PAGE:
Sundance is no stranger to highly anticipated directorial debuts. This year it’s Jesse Eisenberg with his new film “When You Finish Saving the World”. The movie is based on Eisenberg’s own award-winning 2020 audio drama of the same name which revolves around a mother and her son separated by the ever widening generational gap between them. Starring the always terrific Julianne Moore and rising star Finn Wolfhard, this was one of the most intriguing films on the Sundance program.
Already backed by A24, “When You Finish Saving the World” has an interesting premise and features the kind of snappy wry humor you would imagine coming from Jesse Eisenburg. At the same time, there’s a toxicity to this small yet well conceived drama that will make it a tough watch for some audiences. Most of our time is spent with two characters who can be endearing but are almost always insufferable.
In fairness, that doesn’t make “When You Finish Saving the World” a bad movie. It gets back to that age-old discussion about the necessity of “likable” characters. I’ve said it before, I’ve never demanded “likable” characters. Doing so would dramatically limit the kinds of stories I allow myself to be told. But Eisemberg’s characters, Evelyn (Moore) and Ziggy (Wolfhard) aren’t one-note and they aren’t easily categorized. They have layers. It’s just that peeling them back isn’t particularly pleasant.
To be so at odds, Evelyn and Ziggy have several things in common. They’re just from two completely opposite worlds. They’re both condescending and narcissistic. Both are stubborn and strong-willed to a fault. And neither can understand the other nor do they put much effort into trying.
Evelyn has a poorly veiled obsessive personality and she believes her way of doing things is THE right way. She loves classical music and relishes her position as the head of a domestic abuse shelter. To Evelyn, she’s doing the kind of work that “matters”. Ziggy is brash, self-centered and impertinent, often lashing out at his parents in ways that would have left me grounded for a decade. He writes and plays his own songs which he describes as “classic folk rock with alternative influences”. He then livestreams them for his 20,000 followers on a YouTube-like platform called High-Hat.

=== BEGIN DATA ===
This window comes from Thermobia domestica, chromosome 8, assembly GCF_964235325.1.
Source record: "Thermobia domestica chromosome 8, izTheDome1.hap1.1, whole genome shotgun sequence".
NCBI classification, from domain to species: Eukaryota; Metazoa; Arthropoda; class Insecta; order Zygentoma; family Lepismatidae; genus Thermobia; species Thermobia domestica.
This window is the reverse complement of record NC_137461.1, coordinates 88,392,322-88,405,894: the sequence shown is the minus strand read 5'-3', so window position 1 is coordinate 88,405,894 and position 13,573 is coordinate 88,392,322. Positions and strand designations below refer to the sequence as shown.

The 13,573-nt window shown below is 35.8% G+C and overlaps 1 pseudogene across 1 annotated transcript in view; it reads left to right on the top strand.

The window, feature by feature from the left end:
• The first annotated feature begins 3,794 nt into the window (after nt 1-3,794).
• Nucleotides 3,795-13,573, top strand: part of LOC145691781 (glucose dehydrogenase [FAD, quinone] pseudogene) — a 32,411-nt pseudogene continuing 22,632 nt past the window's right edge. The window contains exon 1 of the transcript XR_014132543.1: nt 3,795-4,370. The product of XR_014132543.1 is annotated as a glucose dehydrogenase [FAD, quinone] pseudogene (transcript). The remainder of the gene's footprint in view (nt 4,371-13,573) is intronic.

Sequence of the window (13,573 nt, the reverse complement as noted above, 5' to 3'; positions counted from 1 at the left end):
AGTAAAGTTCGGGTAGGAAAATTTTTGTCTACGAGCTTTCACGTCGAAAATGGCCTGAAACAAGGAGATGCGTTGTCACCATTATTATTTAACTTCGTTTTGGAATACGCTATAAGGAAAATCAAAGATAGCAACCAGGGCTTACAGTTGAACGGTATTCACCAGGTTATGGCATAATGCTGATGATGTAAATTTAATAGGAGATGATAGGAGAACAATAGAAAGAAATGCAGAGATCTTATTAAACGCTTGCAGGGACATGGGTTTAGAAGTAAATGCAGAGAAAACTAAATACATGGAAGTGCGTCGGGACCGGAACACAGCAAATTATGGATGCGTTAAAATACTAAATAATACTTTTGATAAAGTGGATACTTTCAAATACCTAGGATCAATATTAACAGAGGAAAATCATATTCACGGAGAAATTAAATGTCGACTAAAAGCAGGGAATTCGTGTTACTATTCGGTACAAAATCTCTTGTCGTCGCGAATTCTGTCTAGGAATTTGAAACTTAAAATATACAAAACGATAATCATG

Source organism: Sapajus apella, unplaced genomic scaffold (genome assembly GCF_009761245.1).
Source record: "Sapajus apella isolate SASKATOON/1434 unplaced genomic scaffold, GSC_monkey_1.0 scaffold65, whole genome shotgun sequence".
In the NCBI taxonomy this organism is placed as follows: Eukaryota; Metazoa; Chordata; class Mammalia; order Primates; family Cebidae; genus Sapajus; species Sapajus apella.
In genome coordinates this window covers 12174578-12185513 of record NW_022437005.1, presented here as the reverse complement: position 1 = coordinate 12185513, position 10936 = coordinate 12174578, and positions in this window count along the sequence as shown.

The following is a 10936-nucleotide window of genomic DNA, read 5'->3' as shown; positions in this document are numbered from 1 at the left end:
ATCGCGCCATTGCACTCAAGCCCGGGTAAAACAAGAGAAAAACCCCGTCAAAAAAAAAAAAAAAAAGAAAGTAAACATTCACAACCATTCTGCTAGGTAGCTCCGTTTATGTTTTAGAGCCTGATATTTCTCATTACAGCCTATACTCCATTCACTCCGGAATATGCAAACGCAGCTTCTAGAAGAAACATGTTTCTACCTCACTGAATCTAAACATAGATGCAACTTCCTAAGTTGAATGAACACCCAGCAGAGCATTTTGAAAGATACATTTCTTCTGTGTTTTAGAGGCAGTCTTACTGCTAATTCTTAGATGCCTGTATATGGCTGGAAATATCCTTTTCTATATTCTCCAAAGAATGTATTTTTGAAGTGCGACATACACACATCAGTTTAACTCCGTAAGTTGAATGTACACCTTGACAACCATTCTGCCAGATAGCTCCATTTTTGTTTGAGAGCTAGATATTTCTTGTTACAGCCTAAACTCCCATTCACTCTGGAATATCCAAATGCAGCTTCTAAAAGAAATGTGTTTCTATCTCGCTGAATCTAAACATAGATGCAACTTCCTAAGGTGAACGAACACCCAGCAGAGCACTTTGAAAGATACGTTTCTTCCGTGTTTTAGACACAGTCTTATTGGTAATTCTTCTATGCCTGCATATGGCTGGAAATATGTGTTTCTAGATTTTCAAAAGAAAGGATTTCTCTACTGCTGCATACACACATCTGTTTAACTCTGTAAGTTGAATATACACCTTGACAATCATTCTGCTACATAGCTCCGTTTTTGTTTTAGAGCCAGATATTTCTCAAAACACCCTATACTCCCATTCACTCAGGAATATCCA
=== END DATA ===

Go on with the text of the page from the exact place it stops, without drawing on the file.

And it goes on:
Eisenberg puts a lot of effort into showing this daughter/son clash of ideals and values. But while they live in their own generational bubbles, there are attempts on both parts the bridge the gap. Ziggy seeks his mom’s help with impressing a left-wing activist classmate named Lila (Alisha Boe). Evelyn invites her son to come do some part-time work at her shelter. Neither attempt goes well.
The movie is helped along by a collection of interesting performances, particularly from its two leads. Moore wonderfully portrays a woman doing everything she can to hide her unhappiness. She puts up a facade of confidence and fulfillment, but it cracks and crumbles as the movie progresses. Wolfhard nicely juggles Ziggy’s many contradictions. He’s cocky and obnoxious at home, but elsewhere he’s awkward and often oblivious. We also get a scene-stealing Jay O. Sanders as the husband and father who often finds himself caught in the middle of Evelyn and Ziggy’s warfare.
There’s a lot to like about “When You Finish Saving the World”. You can tell that Eisenberg has a good sense for creating characters and telling their stories. With splashes of satire mixed with deep human drama, his behind-the-camera debut is both intimate and ambitious. Yet there’s that lingering toxic element that always keeps the two lead characters at arms length. It makes it hard for us to feel either empathy or sympathy. And by the time their repressed charm and compassion finally comes into view, the caustic back-and-forths have taken their toll.